- Choose aluminum-free products.
- Exercise for 120 minutes each week.
This connection between brain health and nutrition continues to be heavily studied.
A 2010 article titled Food Combination and Alzheimerâs Disease Risk in âJAMA Neurologyâ that assessed the association between food combination and Alzheimerâs disease risk identified âa dietary pattern strongly associated with lower Alzheimerâs disease risk. This dietary pattern was characterized by higher intakes of nuts, fish, tomatoes, poultry, cruciferous vegetables, fruits, and dark and green leafy vegetables and a lower intake of high-fat dairy products, red meat, organ meat and butter.â (Source)
And, remember when the Mediterranean diet was all the rage? This heart-healthy diet, it turns out, may also be brain healthy. An article published by Mayo Clinic points to studies that show âpeople who closely follow a Mediterranean diet are less likely to have Alzheimerâs disease than people who donât follow the diet.â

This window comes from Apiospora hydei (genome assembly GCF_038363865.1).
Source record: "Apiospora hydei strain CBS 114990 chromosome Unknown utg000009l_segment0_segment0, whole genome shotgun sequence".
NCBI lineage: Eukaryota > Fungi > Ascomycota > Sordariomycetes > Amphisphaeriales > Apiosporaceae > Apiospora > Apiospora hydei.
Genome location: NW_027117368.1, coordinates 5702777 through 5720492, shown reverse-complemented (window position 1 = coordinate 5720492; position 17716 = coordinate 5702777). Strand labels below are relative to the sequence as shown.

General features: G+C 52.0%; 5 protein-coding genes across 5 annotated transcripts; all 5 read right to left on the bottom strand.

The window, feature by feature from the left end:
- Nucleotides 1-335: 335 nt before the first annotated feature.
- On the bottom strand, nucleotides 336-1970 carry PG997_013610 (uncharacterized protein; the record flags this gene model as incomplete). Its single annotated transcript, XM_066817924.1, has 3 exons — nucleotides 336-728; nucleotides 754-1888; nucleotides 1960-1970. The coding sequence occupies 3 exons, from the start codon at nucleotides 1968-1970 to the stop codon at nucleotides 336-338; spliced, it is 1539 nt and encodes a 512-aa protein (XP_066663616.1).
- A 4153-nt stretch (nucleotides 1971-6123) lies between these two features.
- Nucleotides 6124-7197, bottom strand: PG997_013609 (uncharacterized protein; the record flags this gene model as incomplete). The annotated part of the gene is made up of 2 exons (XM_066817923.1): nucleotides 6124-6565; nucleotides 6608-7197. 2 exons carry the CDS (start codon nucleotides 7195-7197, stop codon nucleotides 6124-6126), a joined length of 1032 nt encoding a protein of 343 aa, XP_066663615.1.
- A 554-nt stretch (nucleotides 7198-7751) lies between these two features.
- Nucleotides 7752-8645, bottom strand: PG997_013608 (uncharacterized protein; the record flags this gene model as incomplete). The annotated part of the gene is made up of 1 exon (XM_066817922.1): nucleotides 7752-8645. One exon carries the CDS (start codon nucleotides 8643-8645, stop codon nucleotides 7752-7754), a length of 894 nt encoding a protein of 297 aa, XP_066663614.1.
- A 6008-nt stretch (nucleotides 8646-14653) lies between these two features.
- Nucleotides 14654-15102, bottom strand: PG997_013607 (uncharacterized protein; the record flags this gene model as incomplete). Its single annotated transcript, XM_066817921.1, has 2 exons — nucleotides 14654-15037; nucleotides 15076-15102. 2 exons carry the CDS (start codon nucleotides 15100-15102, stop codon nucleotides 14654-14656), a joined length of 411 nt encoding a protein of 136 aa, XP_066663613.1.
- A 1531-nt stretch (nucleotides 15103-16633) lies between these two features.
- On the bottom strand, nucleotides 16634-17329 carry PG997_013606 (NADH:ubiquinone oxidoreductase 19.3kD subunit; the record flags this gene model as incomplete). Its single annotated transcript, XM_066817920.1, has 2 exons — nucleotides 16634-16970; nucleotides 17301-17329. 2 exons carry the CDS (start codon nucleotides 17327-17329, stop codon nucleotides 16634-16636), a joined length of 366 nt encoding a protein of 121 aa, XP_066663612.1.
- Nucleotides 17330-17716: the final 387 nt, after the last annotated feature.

The MIND Diet
A study published in the March 2015 issue of âAlzheimerâs & Dementia,â the Journal of the American Alzheimerâs Association, is the latest to conclude that what you eat can affect the health of your brain.
Rush University Medical Center in Chicago developed a diet plan called the MIND (Mediterranean-DASH Intervention for Neurodegenerative Delay) diet that may reduce the risk of developing Alzheimerâs disease by as much as 53 percent. âEven those who didnât stick to the diet perfectly but followed it âmoderately wellâ reduced their risk of Alzheimerâs disease by about a third,â according to the study. (Source)
For the study, over 900 people ages 58 to 98 completed food questionnaires and underwent repeated neurological testing. Its findings state that, âParticipants whose diets most closely followed the MIND recommendations have a level of cognitive function the equivalent of a person 7.5 years younger.â